Cancer Centers and Palliative Care.
“The state of palliative care in the United States is not very well known,” said lead author David Hui, MD, MSc, a medical oncologist currently completing a two-year clinical research fellowship in supportive and palliative oncology at the University of Texas M. D. Anderson Cancer Center. “Palliative care referral remains limited, and there remains much heterogeneity in the infrastructure and delivery of care.”
Speaking here at an AMA news briefing at the National Press Club, he noted that by the end of 2010 cancer is expected to be the number one cause of death worldwide and that about half of cancer patients die of their disease or related complications. “In about 10 years we should have palliative care for all cancer patients; more palliative care needs to be integrated into cancer care.”
The American Society of Clinical Oncology has recommended that palliative care be integrated into cancer care as a routine part of comprehensive cancer care by the year 2020.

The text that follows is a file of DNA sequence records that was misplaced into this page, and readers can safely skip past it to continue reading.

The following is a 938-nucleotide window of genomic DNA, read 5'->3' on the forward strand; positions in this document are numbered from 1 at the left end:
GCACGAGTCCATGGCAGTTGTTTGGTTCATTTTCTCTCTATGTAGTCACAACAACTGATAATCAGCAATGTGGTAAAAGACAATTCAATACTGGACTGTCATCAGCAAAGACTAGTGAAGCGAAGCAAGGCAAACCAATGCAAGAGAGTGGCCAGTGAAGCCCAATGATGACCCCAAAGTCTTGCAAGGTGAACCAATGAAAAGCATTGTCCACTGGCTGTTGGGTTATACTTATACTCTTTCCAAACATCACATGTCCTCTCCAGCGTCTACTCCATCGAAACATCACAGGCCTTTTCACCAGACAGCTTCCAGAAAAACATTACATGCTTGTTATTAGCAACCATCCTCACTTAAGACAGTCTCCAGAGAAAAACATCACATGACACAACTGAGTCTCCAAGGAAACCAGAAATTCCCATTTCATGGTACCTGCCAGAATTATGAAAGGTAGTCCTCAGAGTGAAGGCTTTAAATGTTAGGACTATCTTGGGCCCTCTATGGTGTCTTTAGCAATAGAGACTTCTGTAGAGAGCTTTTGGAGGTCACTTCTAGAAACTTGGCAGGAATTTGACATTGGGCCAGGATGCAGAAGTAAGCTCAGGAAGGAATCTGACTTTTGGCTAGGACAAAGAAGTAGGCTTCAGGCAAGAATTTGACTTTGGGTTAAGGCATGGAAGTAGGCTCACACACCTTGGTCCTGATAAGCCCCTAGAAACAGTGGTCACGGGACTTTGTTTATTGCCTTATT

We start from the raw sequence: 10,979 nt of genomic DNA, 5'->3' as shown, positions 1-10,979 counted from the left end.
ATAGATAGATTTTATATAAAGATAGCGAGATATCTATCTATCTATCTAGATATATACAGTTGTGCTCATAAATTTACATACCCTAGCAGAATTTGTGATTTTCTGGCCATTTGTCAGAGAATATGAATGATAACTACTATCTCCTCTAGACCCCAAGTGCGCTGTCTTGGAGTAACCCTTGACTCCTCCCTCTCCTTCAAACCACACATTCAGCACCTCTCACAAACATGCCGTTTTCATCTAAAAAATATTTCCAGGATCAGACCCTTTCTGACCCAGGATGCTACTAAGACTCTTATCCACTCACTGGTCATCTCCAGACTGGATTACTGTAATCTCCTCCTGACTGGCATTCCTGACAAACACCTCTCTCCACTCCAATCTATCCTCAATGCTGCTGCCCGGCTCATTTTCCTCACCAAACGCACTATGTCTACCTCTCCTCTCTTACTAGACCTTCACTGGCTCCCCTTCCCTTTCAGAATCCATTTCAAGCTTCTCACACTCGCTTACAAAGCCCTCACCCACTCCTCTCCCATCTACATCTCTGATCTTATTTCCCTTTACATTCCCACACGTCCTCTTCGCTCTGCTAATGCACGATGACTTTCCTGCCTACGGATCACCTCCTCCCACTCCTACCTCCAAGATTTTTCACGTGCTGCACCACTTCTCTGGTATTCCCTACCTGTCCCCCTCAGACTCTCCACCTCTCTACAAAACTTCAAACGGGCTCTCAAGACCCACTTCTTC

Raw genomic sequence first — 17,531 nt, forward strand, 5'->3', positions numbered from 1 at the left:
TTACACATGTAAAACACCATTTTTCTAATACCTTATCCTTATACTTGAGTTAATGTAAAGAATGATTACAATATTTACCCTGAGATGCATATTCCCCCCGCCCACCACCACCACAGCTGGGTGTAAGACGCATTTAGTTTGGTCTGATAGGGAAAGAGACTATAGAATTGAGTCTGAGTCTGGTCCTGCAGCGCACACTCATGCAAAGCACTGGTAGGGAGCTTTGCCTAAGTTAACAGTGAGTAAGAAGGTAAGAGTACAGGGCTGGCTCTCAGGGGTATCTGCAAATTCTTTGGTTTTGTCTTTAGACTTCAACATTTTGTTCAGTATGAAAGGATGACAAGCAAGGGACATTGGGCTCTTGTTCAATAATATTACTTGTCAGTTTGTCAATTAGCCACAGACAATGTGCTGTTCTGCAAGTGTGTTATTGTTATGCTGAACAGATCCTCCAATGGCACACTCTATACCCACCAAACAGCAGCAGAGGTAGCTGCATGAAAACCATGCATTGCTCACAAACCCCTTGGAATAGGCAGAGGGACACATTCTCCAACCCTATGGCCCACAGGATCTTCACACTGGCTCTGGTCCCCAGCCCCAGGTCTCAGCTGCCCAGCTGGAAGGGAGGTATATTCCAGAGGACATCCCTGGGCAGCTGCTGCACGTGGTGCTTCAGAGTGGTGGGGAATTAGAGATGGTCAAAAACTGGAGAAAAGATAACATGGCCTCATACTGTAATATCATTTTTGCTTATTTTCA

“Almost all NCI-designated centers have palliative care programs,” said Dr. Hui. In fact, 98% of these NCI center centers said they have a palliative care program, 92% said they have at least one palliative care physician, and 92% said they have an inpatient palliative care consultation team. Figures were much lower for non-NCI centers.
But even NCI-designated cancer centers had a much lower rate for an outpatient palliative care clinic (59%) and relatively few centers—NCI-designated or not—had an institution-operated hospice or dedicated palliative care beds, he said.
The relative lack of available outpatient palliative care clinics can be a particularly high barrier to cancer patients receiving palliative care, since many who could benefit from such care are being treated as outpatients, Dr. Hui added.